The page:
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Saturday, May 7, 2022
2 & 7:30 p.m.

In its return to the Harris Theater stage before a live audience, the acclaimed Ballet Chicago Studio Company takes on new works by choreographers Daniel Duell, Ted Seymour, and Durante Verzola, as well as the sizzling audience favorite Who Cares?  by George Balanchine.


The wide-ranging program explores music from the Baroque’s Joseph Bologne (the “Black Mozart”), to the 20th Century impressionism of Maurice Ravel, the modernist innovations of Igor Stravinsky, and the irrepressible jazz delights of George Gershwin.

Artistic Director, Daniel Duell, and Resident Choreographer, Ted Seymour, will host a 30-minute lecture in the intimate setting of the Harris Theater's Donor Room, providing an inside perspective on this year's adventuresome program. An annual tradition, these lectures are always informative, entertaining, and well-attended. The lecture begins at 1:00 PM, and seating is available starting at 12:30 PM. Admission is free - just show your performance ticket to Harris Theater ushers.

The Secret Garden

Choreography by Daniel Duell

Music by Maurice Ravel


Based on the original Secret Garden story by Frances Hodgson Burnett, Duell’s ballet adaptation depicts the miraculous growth of Mary and Colin, two ten-year-olds who are brought together through tragic family events at Misselthwaite Manor, owned by Mr. Craven. Mostly absent from his estate due to sorrow over the loss of his wife, Mr. Craven is Colin’s father and Mary’s uncle. Entrenched in poor behaviors reflecting their original circumstances, Mary and Colin change into different people through the discovery of a secret garden that has languished unseen and untended for ten years. They are joined by a brother-sister pair who help “bring out the best” in both as the four tend and grow the garden. A mysterious, aged gardener and a bold English robin are in the picture, as is the household’s head housekeeper Mrs. Medford. The secret garden literally dances itself into being in two phases, an early spring garden, and then the full rose garden. The ballet ends with the reunion of Mr. Craven and his transformed son and niece.

Who Cares?

Choreography by George Balanchine
© The George Balanchine Trust

Music by George Gershwin, arr. by Hershey Kay


First performed in February 1970 by the New York City Ballet, this ballet is a jazzy romp through the songs of the inimitable George Gershwin, delightfully arranged for full orchestra by Hershey Kay. Featuring a large ensemble cast supporting three ballerinas and their partners, the ballet displays ingenious rhythmic footwork and dazzling technique. Its three central duets are charmingly romantic in a decidedly American vein, and its closing movement, set to Gershwin’s “I’ve Got Rhythm”, sizzles with irrepressible brio.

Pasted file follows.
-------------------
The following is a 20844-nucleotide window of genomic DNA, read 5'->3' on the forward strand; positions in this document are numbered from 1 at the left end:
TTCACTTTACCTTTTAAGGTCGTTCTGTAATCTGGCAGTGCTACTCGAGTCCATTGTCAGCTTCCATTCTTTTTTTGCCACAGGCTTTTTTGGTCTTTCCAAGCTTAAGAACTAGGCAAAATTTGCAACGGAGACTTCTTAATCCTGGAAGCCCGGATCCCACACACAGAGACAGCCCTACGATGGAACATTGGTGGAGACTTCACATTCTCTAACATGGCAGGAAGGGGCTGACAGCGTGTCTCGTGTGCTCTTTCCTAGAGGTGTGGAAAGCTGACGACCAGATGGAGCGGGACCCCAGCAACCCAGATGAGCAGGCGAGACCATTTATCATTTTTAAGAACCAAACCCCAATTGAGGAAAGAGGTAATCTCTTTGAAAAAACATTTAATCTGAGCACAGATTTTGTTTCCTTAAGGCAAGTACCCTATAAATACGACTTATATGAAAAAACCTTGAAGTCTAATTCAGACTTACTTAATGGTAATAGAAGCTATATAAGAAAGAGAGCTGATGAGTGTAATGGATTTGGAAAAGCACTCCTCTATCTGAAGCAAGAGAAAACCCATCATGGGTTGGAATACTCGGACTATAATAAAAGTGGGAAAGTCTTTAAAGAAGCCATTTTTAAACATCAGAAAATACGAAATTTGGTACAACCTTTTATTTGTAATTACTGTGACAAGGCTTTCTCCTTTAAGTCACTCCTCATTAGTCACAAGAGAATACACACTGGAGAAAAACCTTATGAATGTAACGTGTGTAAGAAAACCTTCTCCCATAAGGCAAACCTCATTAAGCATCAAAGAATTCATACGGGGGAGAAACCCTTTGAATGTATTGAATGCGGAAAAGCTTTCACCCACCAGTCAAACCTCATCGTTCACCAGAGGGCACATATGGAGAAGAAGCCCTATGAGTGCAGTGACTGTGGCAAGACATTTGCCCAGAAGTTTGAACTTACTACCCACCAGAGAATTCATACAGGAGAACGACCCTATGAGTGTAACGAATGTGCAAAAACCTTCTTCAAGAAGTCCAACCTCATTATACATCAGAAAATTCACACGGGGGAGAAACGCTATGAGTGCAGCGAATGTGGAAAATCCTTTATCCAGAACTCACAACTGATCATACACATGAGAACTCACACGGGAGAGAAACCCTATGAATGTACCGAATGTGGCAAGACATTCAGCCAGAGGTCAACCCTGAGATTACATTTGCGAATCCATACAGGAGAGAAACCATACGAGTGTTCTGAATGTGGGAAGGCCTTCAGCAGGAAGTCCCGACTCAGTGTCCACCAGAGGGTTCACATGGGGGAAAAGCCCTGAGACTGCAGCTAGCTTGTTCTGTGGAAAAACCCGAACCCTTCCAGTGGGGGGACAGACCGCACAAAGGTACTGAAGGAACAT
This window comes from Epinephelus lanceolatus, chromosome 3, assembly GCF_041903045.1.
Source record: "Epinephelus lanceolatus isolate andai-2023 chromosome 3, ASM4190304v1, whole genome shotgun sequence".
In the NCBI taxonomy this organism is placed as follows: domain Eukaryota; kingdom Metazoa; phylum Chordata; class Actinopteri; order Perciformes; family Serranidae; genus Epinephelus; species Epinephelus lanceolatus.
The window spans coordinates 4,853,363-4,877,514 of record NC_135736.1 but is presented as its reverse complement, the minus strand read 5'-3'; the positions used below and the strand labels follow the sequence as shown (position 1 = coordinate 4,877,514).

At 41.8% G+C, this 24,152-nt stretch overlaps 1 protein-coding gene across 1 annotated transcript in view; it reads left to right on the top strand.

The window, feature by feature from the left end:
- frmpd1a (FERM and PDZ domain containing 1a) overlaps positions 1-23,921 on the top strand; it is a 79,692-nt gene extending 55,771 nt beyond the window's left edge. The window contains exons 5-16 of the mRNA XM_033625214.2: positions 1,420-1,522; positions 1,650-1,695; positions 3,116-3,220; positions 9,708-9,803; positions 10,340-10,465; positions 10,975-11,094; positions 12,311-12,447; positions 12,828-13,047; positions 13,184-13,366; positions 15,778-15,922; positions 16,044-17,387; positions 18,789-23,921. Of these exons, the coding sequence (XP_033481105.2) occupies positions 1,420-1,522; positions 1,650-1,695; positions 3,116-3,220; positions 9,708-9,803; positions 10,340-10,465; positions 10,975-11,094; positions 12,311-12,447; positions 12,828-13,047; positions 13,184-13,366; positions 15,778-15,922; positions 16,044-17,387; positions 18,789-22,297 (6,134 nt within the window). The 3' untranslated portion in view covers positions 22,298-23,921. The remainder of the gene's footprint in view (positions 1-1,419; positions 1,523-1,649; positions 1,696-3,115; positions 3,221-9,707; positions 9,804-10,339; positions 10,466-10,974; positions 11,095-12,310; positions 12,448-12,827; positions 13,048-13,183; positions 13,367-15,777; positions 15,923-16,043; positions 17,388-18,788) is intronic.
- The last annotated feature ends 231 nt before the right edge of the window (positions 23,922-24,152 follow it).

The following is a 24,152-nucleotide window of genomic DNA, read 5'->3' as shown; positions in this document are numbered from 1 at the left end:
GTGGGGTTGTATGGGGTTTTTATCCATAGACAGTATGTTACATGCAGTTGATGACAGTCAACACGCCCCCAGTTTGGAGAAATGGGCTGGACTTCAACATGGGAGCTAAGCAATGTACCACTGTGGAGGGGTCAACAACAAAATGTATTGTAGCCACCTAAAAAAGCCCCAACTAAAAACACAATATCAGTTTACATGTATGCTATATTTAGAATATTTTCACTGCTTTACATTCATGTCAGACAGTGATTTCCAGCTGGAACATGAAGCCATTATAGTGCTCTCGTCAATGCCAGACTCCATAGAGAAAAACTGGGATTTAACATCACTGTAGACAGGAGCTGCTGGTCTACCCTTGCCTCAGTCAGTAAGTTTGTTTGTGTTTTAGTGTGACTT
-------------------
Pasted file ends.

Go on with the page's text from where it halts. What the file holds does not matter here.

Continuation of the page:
Choreography Durante Verzola

Music by Joseph Bologne Chevalier de Saint-Georges


Originally making its premiere in November, 2020, for Ballet Chicago’s DanceVision, “The Music of Black Voices”, Chevalier has become a fresh and exciting piece of repertoire for the Studio Company. Choreographer, Durante Verzola, uses his brilliant ability to make the ballet pedagogy sing with the score of Joseph Bologne Chevalier de Saint-Georges string quartet. New for the 2022 Harris theater program, Durante will be creating an accompanying 1st movement to the existing work. It’s hard to believe that this piece began in the dancers living rooms over zoom and taping themselves, then being filmed for Harris Theaters virtual stage, through the Creative Future Fund, and now making its way to live audiences. Experiencing this ballets energy as it forged though, is a true testament to the creative process and the power of artistic desire.

Stravinsky Miniatures

Choreography by Ted Seymour

Music by Igor Stravinsky


Years in the making, it is an absolute joy to finally bring “Stravinsky Miniatures” to the stage! The score is a woven fabric of short Stravinsky pieces that showcase the range and intricacies of the composers creations. A group of 12 performers confidently proceed in lively dances that expose the inter-workings of Stravinsky’s unique formations of melody. Resident Choreographer, Ted Seymour, sees this ballet as an ode to Mr. Balanchine and his magnificent dancers that pass on his work with such care and imagery to this day. There is a treasure trove of hidden references all through out the piece for one to discover. The historic Balanchine/Stravinsky collaboration and friendship set off inspiration for a whole future of new works. Stravinsky Miniatures aims to look at that moment through a microscope and highlight the beautiful nuances.

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